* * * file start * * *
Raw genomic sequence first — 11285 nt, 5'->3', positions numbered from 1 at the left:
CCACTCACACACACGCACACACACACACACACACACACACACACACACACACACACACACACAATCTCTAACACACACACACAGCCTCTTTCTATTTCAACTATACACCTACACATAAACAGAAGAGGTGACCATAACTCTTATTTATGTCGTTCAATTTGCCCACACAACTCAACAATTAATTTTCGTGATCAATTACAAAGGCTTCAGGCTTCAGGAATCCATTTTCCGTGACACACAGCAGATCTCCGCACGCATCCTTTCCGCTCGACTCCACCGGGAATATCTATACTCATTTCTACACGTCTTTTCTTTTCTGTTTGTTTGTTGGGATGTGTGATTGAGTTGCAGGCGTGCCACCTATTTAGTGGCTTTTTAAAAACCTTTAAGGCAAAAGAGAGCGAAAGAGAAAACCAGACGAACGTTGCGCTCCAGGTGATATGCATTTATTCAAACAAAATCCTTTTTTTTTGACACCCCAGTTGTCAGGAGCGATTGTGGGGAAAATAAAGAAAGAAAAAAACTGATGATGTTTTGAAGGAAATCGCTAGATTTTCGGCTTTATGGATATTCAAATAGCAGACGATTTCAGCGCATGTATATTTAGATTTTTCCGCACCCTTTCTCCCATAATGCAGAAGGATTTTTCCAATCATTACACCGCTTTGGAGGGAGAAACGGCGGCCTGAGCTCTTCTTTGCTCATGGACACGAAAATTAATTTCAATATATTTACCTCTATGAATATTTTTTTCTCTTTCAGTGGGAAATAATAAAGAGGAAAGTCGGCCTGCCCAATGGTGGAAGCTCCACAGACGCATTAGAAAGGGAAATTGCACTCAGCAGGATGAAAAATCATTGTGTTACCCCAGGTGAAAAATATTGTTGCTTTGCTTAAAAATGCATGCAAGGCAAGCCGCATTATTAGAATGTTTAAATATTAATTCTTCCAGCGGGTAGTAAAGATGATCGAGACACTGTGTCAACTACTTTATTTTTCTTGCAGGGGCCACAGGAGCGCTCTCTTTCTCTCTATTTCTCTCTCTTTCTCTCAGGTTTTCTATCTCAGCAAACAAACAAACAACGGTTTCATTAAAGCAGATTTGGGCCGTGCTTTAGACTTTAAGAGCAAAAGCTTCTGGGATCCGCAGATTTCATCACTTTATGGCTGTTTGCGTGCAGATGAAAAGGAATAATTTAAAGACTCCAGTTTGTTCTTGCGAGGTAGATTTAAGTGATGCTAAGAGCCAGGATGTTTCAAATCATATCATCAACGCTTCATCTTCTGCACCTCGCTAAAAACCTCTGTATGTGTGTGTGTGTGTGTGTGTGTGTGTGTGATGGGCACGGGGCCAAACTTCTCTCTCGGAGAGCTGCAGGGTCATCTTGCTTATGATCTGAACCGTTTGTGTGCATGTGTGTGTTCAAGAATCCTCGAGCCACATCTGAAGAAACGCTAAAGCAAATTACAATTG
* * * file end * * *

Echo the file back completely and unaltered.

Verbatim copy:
Raw genomic sequence first — 11285 nt, 5'->3', positions numbered from 1 at the left:
CCACTCACACACACGCACACACACACACACACACACACACACACACACACACACACACACACAATCTCTAACACACACACACAGCCTCTTTCTATTTCAACTATACACCTACACATAAACAGAAGAGGTGACCATAACTCTTATTTATGTCGTTCAATTTGCCCACACAACTCAACAATTAATTTTCGTGATCAATTACAAAGGCTTCAGGCTTCAGGAATCCATTTTCCGTGACACACAGCAGATCTCCGCACGCATCCTTTCCGCTCGACTCCACCGGGAATATCTATACTCATTTCTACACGTCTTTTCTTTTCTGTTTGTTTGTTGGGATGTGTGATTGAGTTGCAGGCGTGCCACCTATTTAGTGGCTTTTTAAAAACCTTTAAGGCAAAAGAGAGCGAAAGAGAAAACCAGACGAACGTTGCGCTCCAGGTGATATGCATTTATTCAAACAAAATCCTTTTTTTTTGACACCCCAGTTGTCAGGAGCGATTGTGGGGAAAATAAAGAAAGAAAAAAACTGATGATGTTTTGAAGGAAATCGCTAGATTTTCGGCTTTATGGATATTCAAATAGCAGACGATTTCAGCGCATGTATATTTAGATTTTTCCGCACCCTTTCTCCCATAATGCAGAAGGATTTTTCCAATCATTACACCGCTTTGGAGGGAGAAACGGCGGCCTGAGCTCTTCTTTGCTCATGGACACGAAAATTAATTTCAATATATTTACCTCTATGAATATTTTTTTCTCTTTCAGTGGGAAATAATAAAGAGGAAAGTCGGCCTGCCCAATGGTGGAAGCTCCACAGACGCATTAGAAAGGGAAATTGCACTCAGCAGGATGAAAAATCATTGTGTTACCCCAGGTGAAAAATATTGTTGCTTTGCTTAAAAATGCATGCAAGGCAAGCCGCATTATTAGAATGTTTAAATATTAATTCTTCCAGCGGGTAGTAAAGATGATCGAGACACTGTGTCAACTACTTTATTTTTCTTGCAGGGGCCACAGGAGCGCTCTCTTTCTCTCTATTTCTCTCTCTTTCTCTCAGGTTTTCTATCTCAGCAAACAAACAAACAACGGTTTCATTAAAGCAGATTTGGGCCGTGCTTTAGACTTTAAGAGCAAAAGCTTCTGGGATCCGCAGATTTCATCACTTTATGGCTGTTTGCGTGCAGATGAAAAGGAATAATTTAAAGACTCCAGTTTGTTCTTGCGAGGTAGATTTAAGTGATGCTAAGAGCCAGGATGTTTCAAATCATATCATCAACGCTTCATCTTCTGCACCTCGCTAAAAACCTCTGTATGTGTGTGTGTGTGTGTGTGTGTGTGTGTGATGGGCACGGGGCCAAACTTCTCTCTCGGAGAGCTGCAGGGTCATCTTGCTTATGATCTGAACCGTTTGTGTGCATGTGTGTGTTCAAGAATCCTCGAGCCACATCTGAAGAAACGCTAAAGCAAATTACAATTG